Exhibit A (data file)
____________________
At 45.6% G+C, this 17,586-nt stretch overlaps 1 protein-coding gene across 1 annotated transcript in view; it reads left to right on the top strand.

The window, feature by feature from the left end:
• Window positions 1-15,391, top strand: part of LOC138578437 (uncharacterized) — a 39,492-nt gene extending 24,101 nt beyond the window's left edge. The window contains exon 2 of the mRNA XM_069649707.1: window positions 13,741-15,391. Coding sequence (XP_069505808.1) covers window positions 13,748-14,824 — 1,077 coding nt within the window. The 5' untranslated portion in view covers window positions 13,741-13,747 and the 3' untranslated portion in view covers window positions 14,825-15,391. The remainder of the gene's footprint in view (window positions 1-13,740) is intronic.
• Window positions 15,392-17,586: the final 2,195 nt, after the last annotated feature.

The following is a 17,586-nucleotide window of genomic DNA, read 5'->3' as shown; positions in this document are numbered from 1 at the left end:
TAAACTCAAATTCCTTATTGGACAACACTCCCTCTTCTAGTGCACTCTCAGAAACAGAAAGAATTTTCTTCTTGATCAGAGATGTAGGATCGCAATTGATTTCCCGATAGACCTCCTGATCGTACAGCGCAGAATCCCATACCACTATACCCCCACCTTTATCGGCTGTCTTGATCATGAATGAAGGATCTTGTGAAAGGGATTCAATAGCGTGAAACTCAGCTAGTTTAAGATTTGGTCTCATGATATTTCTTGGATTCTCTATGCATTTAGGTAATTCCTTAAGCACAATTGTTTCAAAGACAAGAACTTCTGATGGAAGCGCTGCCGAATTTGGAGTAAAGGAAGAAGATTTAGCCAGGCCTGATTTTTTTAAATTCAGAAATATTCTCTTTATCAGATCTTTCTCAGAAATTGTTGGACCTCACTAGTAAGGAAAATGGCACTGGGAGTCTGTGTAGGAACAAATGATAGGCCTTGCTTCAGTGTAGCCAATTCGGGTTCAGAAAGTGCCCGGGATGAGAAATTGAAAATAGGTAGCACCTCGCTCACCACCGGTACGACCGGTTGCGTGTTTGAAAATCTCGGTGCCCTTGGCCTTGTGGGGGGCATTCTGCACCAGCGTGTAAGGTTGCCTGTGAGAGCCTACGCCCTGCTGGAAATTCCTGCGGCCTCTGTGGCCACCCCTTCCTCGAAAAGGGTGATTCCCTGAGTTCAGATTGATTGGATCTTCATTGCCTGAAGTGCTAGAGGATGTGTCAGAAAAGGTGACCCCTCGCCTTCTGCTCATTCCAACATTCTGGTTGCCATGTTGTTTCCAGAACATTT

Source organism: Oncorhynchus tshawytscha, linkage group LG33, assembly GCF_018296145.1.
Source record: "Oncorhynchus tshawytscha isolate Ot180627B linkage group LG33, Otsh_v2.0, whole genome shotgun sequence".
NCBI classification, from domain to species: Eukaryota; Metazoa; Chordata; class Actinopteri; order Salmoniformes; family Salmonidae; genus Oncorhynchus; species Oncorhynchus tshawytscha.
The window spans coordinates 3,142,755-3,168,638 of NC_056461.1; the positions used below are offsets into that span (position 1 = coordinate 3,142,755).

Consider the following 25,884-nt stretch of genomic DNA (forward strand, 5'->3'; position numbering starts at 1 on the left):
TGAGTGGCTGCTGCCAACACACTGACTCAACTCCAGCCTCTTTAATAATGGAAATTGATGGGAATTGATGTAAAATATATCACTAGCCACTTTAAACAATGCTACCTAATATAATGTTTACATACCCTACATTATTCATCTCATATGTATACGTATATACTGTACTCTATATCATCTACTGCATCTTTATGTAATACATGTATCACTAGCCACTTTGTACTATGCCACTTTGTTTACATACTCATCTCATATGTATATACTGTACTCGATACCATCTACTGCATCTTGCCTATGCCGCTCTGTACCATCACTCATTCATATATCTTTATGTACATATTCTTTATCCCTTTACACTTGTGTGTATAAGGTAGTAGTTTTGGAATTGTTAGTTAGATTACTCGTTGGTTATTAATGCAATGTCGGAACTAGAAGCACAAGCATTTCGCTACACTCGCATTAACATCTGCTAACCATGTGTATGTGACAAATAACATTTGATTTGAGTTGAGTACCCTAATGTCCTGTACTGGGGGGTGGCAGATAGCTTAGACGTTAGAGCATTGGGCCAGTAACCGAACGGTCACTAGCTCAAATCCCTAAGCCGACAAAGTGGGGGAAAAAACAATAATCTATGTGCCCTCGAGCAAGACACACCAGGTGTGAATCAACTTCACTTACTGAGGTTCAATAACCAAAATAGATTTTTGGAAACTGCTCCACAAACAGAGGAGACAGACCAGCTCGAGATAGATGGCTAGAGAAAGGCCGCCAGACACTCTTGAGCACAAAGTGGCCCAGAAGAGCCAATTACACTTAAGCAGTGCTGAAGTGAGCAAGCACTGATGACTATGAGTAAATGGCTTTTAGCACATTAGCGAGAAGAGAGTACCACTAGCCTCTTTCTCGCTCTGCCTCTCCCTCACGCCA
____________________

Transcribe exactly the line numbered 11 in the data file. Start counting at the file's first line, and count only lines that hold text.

Consider the following 25,884-nt stretch of genomic DNA (forward strand, 5'->3'; position numbering starts at 1 on the left):